Visit Church Stretton and the surrounding villages and stay in bed & breakfast accommodation:
Church Stretton, Shropshire. It is the surrounding hills and the famous golf course, rather than the little town itself, which draw visitors to Church Stretton, 13 miles South of Shrewsbury. This is Mary Webb country: she spent her honeymoon here and the Shepwardine of her novels is Church Stretton.
The bleak, heathery Long Mynd to the West is 10 miles long, from 2 to 4 miles wide, and reaches almost 1,700 ft. Some of it is accessible to cars, but most of it demands that the visitor walks. The views reward the effort. One of the most noted beauty-spots is the Carding Mill valley. Further South are the less well-known valleys of Ashes Hollow and Callow Hollow, each with its stream, and the latter with a small waterfall, too.
The 18-hole golf course, set among some of the Long Mynd hills, contests with Kington, in Herefordshire, the claim to be England's highest. Much of it is around or above 1,200 ft and few courses can offer such views: from the 3rd tee the town itself: from the 11th the steep-sided Carding Mill valley that leads up to Robin Hood's Butts; and on the 14th green, on Bodbury Hill near the site of a clearly marked Iron Age camp, the golfer reaches the highest point of the course. Besides the Bodbury Ring camp, there are many ancient barrows hereabouts and along the whole length of the Long Mynd runs the Portway, a track which must be centuries old. All of this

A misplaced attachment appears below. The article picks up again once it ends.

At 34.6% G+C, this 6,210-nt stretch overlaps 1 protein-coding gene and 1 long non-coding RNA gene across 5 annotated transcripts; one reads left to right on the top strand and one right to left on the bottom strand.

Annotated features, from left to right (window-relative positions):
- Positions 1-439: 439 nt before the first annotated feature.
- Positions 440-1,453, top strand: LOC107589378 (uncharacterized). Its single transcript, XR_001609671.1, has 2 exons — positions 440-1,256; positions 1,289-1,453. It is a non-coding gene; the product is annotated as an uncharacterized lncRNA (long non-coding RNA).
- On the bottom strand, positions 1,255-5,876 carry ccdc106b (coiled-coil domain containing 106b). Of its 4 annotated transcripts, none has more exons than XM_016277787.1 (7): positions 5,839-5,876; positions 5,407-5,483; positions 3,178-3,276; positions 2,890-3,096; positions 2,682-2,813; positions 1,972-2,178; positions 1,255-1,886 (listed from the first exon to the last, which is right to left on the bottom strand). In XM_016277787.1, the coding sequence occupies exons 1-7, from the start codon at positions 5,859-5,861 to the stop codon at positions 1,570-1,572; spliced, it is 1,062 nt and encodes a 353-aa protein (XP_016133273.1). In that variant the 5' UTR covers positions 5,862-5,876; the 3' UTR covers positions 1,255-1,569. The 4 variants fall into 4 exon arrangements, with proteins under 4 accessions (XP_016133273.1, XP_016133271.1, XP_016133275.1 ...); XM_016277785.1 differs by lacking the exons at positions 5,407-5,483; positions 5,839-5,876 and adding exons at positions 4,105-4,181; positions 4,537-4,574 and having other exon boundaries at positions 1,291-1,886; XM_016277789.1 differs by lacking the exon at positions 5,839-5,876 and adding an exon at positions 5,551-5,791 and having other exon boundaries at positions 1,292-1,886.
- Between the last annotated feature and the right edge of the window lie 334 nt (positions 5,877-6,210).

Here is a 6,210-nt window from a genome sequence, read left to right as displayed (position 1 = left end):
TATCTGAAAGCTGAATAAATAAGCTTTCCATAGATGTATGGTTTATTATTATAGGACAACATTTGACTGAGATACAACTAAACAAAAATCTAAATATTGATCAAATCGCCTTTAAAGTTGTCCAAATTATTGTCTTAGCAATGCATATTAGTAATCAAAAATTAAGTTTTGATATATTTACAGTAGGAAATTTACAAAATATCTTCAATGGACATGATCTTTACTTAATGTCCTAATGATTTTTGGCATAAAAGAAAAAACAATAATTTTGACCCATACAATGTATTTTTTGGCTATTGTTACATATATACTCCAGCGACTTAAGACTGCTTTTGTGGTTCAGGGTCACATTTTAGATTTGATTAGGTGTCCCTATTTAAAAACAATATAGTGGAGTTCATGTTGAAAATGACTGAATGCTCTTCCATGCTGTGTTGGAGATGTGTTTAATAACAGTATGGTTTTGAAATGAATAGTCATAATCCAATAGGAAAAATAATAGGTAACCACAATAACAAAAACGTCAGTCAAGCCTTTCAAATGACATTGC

makes good walking across sheep pasture, sometimes with sailplanes from the Midland Gliding Club overhead.
Fine walks are also to be had among the seven hills of the Caradoc range. Caer Caradoc, the highest, rises to 1,500 ft. Some say Caractacus (an earlier form of Caradoc Latinized) fortified this hill and the cave below bears his name.
Church Stretton became a fashionable resort towards the end of the 19th century and much of its architecture, including the half-timbered buildings, dates from then. The Parish Church of St Lawrence is the outstanding exception, a fine building with much of its Norman work remaining. The nave is pure Norman, with the carving peculiar to that period, and the crossing-tower dates from the 12th century. There is a Sheila-na-gig, a fertility figure, over the north doorway and the raftered roof of the nave is believed to be 700 years old.
North and South of the town lie the adjoining villages of All Stretton and Little Stretton. The latter boasts one of the few thatched churches in England, but the black-and-white building, though pretty, is not old, dating from 1903. About 2 miles South West of Church Stretton, still in the lee of the Mynd, is the tiny village of Minton: cottages clustered round a small green, with a manor house beside a large Anglo-Saxon mound.
Nearby towns: Bishop's castle, Bridgnorth, Craven Arms, Much Wenlock, Shrewsbury, Welshpool
Nearby villages: Acton Burnell, Acton Scott, All Stretton, Church Pulverbatch, Clee St. Margaret, Cound, Culmington, Diddlebury, Easthope, Eaton, Edgton, Frodesley, Habberley, Halford, Harton, Hatton, Hope Bowdler, Hopesay, Horderley, Hughley, Kenley, Leebotwood, Linley, Little Stretton, Longville in the Dal, Lydbury North, Marshbrook, Minsterley, More, Munslow, Newington, Picklescott, Pitchford, Plowden, Ratlinghope, Rushbury, Shipton, Sibdon Carwood, Stanton Long, Stoke St. Milborough, Stokesay, Ticklerton, Tugford, Wentnor, Willstone, Wistanstow, Woolstaston
Have you decided to visit Church Stretton or the surrounding villages? Please look above for somewhere to stay in:
- a Church Stretton bed and breakfast (a Church Stretton B&B or Church Stretton b and b)
- a Church Stretton guesthouse
- a Church Stretton hotel (or motel)
- a Church Stretton self-catering establishment, or
- other Church Stretton accommodation